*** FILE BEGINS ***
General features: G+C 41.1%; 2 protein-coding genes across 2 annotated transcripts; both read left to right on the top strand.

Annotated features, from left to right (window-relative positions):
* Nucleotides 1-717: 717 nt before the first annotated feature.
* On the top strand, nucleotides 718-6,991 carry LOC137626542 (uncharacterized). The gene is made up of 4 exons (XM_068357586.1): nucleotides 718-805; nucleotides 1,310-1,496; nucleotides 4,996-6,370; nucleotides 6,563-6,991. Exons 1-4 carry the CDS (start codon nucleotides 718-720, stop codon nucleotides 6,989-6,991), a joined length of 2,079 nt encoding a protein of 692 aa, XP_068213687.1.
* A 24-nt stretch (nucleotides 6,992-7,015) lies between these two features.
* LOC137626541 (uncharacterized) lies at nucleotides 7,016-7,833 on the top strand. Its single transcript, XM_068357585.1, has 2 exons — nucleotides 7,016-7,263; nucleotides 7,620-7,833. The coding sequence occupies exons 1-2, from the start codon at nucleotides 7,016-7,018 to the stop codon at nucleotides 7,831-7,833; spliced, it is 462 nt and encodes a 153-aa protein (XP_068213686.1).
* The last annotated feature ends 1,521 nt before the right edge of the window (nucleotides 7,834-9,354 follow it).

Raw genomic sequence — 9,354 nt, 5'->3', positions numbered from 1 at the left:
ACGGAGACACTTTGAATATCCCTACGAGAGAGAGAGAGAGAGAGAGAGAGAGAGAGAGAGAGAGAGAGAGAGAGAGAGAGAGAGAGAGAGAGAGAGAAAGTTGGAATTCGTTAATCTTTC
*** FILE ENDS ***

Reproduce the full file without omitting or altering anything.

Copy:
General features: G+C 41.1%; 2 protein-coding genes across 2 annotated transcripts; both read left to right on the top strand.

Annotated features, from left to right (window-relative positions):
* Nucleotides 1-717: 717 nt before the first annotated feature.
* On the top strand, nucleotides 718-6,991 carry LOC137626542 (uncharacterized). The gene is made up of 4 exons (XM_068357586.1): nucleotides 718-805; nucleotides 1,310-1,496; nucleotides 4,996-6,370; nucleotides 6,563-6,991. Exons 1-4 carry the CDS (start codon nucleotides 718-720, stop codon nucleotides 6,989-6,991), a joined length of 2,079 nt encoding a protein of 692 aa, XP_068213687.1.
* A 24-nt stretch (nucleotides 6,992-7,015) lies between these two features.
* LOC137626541 (uncharacterized) lies at nucleotides 7,016-7,833 on the top strand. Its single transcript, XM_068357585.1, has 2 exons — nucleotides 7,016-7,263; nucleotides 7,620-7,833. The coding sequence occupies exons 1-2, from the start codon at nucleotides 7,016-7,018 to the stop codon at nucleotides 7,831-7,833; spliced, it is 462 nt and encodes a 153-aa protein (XP_068213686.1).
* The last annotated feature ends 1,521 nt before the right edge of the window (nucleotides 7,834-9,354 follow it).

Raw genomic sequence — 9,354 nt, 5'->3', positions numbered from 1 at the left:
ACGGAGACACTTTGAATATCCCTACGAGAGAGAGAGAGAGAGAGAGAGAGAGAGAGAGAGAGAGAGAGAGAGAGAGAGAGAGAGAGAGAGAGAGAGAAAGTTGGAATTCGTTAATCTTTC